The EU revealed itself as “oligarchic” and “anti-democratic” by calling the Crimean referendum illegal, John Laughland of the Institute of Democracy and Cooperation told RT. He added that more sanctions against Russia will only hurt Western economies.
RT: Western powers have denounced the referendum and this reunification treaty as illegal. Are they right? Do you agree or disagree with their position?
John Laughland: I strongly disagree with it. I think their hypocrisy is absolutely breathtaking. And I think many Europeans also see through the hypocrisy. If you look at the comment threads on the internet sites of newspapers on the issue, you will see that a large number of Europeans understand that there are double standards at issue here. The reason why I say so strongly that I disagree is that the EU yesterday, following the referendum held on Sunday, condemned the referendum as illegal. When it did that, it showed its profoundly anti-democratic nature because a referendum is, first of all, a very legitimate thing to have in a democratic system. And secondly, the Ukrainian constitution itself – Article 138 – allows the Autonomous Republic of Crimea to hold local referendums. So the EU really showed its face as an oligarchical and an anti-democratic organization when it condemned the referendum, rather than the secession. The secession, of course, technically speaking, is illegal. When every state secedes from another state there’s rupture in the legal structure of the state, from which the territory is succeeding. That’s the very definition of secession. So it’s a bit of stating the obvious to say that the secession is illegal. Obviously, it’s illegal in terms of Ukrainian law. But that means that nearly every single secession in the history of the world has been illegal. As well, the Declaration of Independence of 1776 by the American colonies against the British Empire was illegal in that sense.
RT: President Putin in his speech today mentioned the Kosovo precedent set by the West - do you think it's a fair comparison?
JL: It’s totally fair. And it’s not just a matter of precedent because there’s a principle of law that a violation of law can’t be a precedent in law. It’s a very important principal in Roman law. And many people, myself included, consider the Kosovo Declaration of 2008 was itself a violation of international law because there had been a UN Security Council resolution proclaiming Kosovo to be an integral part of the Federal Republic of Yugoslavia. However, since the Declaration of 2008, the international law situation has been clarified in a ruling of the International Court of Justice, which Mr. Putin quoted quite rightly. The International Court of Justice is a supreme arbiter in matters of international law and their advisory opinions thought by Serbia. Unfortunately for Serbia, the judges there found against Serbia and ruled that the declaration of independence had been legal – and also, more generally, that throughout history, declarations of independence are never in conflict with international law. And they went even further. They said that the 20th century declarations of independence have been regarded as compatible and indeed supported by international law in the name of the principal of self-determination. So it’s not just the fact of independence of Kosovo in 2008, it’s more importantly – from a legal point of view – the Court of Justice ruling of 2010, which as I said, Mr. Putin rightly quoted.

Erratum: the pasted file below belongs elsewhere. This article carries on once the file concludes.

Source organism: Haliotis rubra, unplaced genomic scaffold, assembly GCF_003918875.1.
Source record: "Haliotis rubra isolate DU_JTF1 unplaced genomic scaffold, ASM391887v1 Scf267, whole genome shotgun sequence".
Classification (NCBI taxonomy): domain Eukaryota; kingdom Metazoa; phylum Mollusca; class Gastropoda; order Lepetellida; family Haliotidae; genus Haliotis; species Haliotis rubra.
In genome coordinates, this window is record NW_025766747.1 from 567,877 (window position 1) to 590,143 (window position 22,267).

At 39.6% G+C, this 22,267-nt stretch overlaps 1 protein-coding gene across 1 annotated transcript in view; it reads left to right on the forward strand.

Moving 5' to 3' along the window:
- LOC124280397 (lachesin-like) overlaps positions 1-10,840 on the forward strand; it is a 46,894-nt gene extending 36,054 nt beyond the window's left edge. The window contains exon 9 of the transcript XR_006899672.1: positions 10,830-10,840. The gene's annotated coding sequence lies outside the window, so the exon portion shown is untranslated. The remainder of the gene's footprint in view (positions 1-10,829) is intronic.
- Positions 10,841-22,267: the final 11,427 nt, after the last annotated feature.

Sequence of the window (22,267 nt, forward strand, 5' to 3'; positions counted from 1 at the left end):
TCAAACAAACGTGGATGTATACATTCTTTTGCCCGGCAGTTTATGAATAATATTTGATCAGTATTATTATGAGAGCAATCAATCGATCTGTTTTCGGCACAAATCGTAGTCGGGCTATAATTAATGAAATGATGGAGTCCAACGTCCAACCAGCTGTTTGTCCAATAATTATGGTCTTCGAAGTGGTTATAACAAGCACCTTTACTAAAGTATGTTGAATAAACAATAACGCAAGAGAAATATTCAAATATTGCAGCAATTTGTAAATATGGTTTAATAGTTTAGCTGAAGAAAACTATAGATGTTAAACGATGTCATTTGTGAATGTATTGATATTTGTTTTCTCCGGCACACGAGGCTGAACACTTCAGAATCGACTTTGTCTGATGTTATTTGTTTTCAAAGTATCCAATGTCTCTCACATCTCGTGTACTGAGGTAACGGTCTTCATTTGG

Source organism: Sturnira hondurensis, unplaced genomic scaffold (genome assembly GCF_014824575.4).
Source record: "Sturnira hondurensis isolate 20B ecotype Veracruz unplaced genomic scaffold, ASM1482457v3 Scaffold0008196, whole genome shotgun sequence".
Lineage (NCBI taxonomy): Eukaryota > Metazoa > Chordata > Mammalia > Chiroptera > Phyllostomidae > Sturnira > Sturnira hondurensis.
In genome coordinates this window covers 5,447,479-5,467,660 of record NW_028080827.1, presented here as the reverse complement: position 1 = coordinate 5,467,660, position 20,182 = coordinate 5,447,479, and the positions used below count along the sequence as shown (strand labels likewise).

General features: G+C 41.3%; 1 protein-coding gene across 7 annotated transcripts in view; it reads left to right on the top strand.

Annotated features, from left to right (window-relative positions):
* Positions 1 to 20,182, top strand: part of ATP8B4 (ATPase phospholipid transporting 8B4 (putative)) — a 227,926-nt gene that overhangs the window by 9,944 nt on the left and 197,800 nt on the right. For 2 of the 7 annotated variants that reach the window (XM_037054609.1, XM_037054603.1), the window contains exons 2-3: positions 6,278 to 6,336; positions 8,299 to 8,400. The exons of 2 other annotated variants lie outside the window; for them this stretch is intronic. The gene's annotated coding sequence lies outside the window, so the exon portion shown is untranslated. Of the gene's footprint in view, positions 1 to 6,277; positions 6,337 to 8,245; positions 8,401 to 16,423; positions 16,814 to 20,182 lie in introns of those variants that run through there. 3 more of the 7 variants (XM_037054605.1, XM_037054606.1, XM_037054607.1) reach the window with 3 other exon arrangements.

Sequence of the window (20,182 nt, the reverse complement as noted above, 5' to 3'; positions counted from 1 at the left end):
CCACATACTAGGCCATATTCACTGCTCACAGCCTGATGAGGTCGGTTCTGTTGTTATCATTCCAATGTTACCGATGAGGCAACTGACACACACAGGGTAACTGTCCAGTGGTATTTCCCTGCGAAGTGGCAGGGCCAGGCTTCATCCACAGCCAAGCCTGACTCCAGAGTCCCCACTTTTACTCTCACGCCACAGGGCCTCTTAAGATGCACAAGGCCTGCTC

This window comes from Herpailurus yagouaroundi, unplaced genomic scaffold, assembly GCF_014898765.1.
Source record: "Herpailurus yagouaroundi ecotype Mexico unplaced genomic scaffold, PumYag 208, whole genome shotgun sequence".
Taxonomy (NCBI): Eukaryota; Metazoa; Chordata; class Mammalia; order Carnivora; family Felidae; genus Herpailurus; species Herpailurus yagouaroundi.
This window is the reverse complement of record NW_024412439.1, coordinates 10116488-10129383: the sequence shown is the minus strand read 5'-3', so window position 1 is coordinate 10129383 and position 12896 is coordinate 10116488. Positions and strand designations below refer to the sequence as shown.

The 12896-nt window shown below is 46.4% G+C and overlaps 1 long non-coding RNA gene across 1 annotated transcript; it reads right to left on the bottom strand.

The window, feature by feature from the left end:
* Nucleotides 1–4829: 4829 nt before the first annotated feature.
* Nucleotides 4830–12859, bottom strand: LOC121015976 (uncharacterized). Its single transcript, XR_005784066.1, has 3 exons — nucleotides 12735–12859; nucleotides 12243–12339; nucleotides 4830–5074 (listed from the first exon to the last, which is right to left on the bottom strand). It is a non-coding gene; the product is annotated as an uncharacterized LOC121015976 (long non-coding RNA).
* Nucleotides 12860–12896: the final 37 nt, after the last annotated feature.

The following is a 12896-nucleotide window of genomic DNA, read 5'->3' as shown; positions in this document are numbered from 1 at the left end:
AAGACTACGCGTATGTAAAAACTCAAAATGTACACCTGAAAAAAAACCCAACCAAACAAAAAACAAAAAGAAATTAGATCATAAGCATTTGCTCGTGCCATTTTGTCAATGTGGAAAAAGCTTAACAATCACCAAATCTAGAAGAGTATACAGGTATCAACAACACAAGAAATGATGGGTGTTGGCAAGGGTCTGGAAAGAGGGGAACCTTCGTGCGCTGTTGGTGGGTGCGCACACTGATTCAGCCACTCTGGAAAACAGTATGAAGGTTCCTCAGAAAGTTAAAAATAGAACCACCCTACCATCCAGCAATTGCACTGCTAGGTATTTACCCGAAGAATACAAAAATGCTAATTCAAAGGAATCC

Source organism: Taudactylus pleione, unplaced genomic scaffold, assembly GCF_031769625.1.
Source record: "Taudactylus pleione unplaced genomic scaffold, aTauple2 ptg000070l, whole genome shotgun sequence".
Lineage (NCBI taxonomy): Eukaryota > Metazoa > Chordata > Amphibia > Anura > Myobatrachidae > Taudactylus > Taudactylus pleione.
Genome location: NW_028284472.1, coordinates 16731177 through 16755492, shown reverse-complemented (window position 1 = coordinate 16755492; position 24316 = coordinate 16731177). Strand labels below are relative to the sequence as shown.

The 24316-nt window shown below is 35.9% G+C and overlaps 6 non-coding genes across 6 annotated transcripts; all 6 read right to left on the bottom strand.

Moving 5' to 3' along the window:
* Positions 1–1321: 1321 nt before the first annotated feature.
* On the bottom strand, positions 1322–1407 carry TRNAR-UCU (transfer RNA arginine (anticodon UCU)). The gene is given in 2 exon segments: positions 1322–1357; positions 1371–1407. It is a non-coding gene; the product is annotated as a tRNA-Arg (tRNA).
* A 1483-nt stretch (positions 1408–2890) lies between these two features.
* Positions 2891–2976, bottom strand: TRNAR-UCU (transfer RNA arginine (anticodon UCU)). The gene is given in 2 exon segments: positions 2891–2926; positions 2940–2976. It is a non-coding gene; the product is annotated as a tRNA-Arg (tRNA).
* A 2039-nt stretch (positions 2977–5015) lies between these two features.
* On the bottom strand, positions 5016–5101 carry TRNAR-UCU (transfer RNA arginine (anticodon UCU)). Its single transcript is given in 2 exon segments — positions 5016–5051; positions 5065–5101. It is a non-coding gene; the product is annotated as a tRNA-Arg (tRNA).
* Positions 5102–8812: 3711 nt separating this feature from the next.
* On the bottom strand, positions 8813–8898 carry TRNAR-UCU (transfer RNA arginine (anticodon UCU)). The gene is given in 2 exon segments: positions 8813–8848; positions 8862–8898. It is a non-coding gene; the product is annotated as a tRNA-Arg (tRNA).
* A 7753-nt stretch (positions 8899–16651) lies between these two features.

RT: Everyone in the West and Russia seemed to be expecting this decision on reunification – and yet the sanctions imposed were limited in scope. Now that it looks irreversible, will Western powers see any point in imposing further punishment on Russia? What would they stand to gain?
JL: Well, they stand a lot to lose. I think Russia is going to reply. We’ll have to see whether the reply triggers further reply and how far each side is ready to go. I mean it’s very difficult to predict the future. The situation in Ukraine itself is very fluid. And we don’t know how things are going to evolve in the East or in Odessa. We don’t know how long the regime in Kiev is going to last. So, it’s very difficult to say what will happen. I think there are basically two scenarios. There could indeed be a severe degradation of East-West relations based on tit-for-tat sanctions, on increasing hostility, and, indeed, based on violence, instability in Ukraine itself. That’s quite possible. There’s also another possibility. And that’s that the West more or less, without admitting it, accepts fait accompli. After all, as many people have said, the sanctions are purely symbolic. They are a joke, in fact. No one really takes them seriously. France, for example, has said it will continue to deliver its aircraft carriers to Russia, the second of which is due for delivery in 2015 and bears the name of Sebastopol, the Crimean port. So far, the sanctions are very minor. And therefore the second possible scenario is that not much more will happen to Russia than happened to Turkey after it effectively annexed – not formally, but effectively annexed – northern Cyprus in 1974. Let’s not forget, there are many other occasions where states have annexed or effectively annexed other territories for reasons similar to that that is now operating in Crimea.